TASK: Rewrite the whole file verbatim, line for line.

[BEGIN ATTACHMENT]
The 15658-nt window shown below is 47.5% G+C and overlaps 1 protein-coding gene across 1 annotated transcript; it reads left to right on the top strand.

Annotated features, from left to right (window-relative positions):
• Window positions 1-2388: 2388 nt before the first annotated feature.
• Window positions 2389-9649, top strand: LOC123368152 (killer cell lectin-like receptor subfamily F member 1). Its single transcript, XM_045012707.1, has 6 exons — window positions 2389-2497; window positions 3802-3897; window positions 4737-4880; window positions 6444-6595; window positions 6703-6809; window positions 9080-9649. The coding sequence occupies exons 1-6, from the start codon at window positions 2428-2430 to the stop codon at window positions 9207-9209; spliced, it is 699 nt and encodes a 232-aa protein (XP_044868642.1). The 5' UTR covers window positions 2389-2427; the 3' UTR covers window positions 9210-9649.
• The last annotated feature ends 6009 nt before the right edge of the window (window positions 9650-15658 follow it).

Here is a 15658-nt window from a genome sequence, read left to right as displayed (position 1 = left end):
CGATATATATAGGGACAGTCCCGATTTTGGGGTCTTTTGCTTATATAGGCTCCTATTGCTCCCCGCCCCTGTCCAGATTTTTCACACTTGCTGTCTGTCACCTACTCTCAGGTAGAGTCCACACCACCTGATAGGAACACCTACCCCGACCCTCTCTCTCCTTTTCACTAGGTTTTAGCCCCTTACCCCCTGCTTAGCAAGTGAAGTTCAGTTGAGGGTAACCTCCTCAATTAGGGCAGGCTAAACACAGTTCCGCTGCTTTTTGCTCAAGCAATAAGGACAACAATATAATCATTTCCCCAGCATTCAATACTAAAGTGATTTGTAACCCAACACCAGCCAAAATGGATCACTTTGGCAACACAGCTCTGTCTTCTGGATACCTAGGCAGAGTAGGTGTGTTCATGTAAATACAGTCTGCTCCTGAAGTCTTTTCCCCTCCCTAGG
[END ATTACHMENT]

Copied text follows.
The 15658-nt window shown below is 47.5% G+C and overlaps 1 protein-coding gene across 1 annotated transcript; it reads left to right on the top strand.

Annotated features, from left to right (window-relative positions):
• Window positions 1-2388: 2388 nt before the first annotated feature.
• Window positions 2389-9649, top strand: LOC123368152 (killer cell lectin-like receptor subfamily F member 1). Its single transcript, XM_045012707.1, has 6 exons — window positions 2389-2497; window positions 3802-3897; window positions 4737-4880; window positions 6444-6595; window positions 6703-6809; window positions 9080-9649. The coding sequence occupies exons 1-6, from the start codon at window positions 2428-2430 to the stop codon at window positions 9207-9209; spliced, it is 699 nt and encodes a 232-aa protein (XP_044868642.1). The 5' UTR covers window positions 2389-2427; the 3' UTR covers window positions 9210-9649.
• The last annotated feature ends 6009 nt before the right edge of the window (window positions 9650-15658 follow it).

Here is a 15658-nt window from a genome sequence, read left to right as displayed (position 1 = left end):
CGATATATATAGGGACAGTCCCGATTTTGGGGTCTTTTGCTTATATAGGCTCCTATTGCTCCCCGCCCCTGTCCAGATTTTTCACACTTGCTGTCTGTCACCTACTCTCAGGTAGAGTCCACACCACCTGATAGGAACACCTACCCCGACCCTCTCTCTCCTTTTCACTAGGTTTTAGCCCCTTACCCCCTGCTTAGCAAGTGAAGTTCAGTTGAGGGTAACCTCCTCAATTAGGGCAGGCTAAACACAGTTCCGCTGCTTTTTGCTCAAGCAATAAGGACAACAATATAATCATTTCCCCAGCATTCAATACTAAAGTGATTTGTAACCCAACACCAGCCAAAATGGATCACTTTGGCAACACAGCTCTGTCTTCTGGATACCTAGGCAGAGTAGGTGTGTTCATGTAAATACAGTCTGCTCCTGAAGTCTTTTCCCCTCCCTAGG